If your House is Unoccupied During the Winter:

  • Set the thermostat no lower than 60 degrees and install a low heat alarm.
  • Have a plumber install a low water cutoff switch on a forced hot water boiler.
  • Have the water service shut off all to your house.
  • Drain all waterlines leaving drain valves open.
  • Shut off gas to the home.
  • Have the house checked weekly.

 
If you are interested in any additional tips for your home or you would like a quote on your homeowners insurance, please don’t hesitate to contact our office.

Flood vs. Water Damage

There are two insurance policies that deal with a homeowner’s damage due to water — a flood insurance policy and a homeowners insurance policy. Losses not covered by one of these policies may be covered by the other. Knowing the losses to which your home could be exposed will help you decide whether to buy one or both of these insurance coverage.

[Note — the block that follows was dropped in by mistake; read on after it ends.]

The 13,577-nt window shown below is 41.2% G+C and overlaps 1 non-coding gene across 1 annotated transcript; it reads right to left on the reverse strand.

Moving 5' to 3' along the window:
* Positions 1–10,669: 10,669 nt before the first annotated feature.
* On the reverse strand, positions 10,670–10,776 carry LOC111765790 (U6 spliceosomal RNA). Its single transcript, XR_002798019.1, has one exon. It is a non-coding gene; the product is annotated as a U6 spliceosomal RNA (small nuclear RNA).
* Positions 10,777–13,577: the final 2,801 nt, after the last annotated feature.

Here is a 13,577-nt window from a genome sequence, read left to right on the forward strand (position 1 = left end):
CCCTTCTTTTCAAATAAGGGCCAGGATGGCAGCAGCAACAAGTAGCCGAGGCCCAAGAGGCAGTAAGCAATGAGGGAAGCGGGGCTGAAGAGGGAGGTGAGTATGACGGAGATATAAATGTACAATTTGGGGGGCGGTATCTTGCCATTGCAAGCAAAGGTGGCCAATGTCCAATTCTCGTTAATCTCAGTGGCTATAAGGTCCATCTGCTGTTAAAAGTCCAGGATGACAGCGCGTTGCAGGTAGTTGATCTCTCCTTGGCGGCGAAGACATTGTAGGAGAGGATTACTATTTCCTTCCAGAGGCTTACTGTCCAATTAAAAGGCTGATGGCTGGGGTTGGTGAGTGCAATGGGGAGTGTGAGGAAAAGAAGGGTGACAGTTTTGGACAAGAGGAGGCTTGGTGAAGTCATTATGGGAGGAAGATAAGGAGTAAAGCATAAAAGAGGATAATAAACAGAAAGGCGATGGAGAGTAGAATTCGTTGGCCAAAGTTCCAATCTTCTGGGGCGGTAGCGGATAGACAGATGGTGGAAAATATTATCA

While insurance policies may differ in the coverage provided from homeowner to homeowner, there often are basic features common to all policies.
FLOOD INSURANCE
As the name implies, a standard flood insurance policy, which is written by the National Flood Insurance Program, provides coverage up to the policy limit for damage caused by flood. The dictionary defines “flood” as a rising and overflowing of a body of water onto normally dry land. For insurance purposes, the word “rising” in this definition is the key to distinguishing flood damage from water damage. Generally, damage caused by water that has been on the ground at some point before damaging your home is considered to be flood damage. A handful of examples of flood damage include: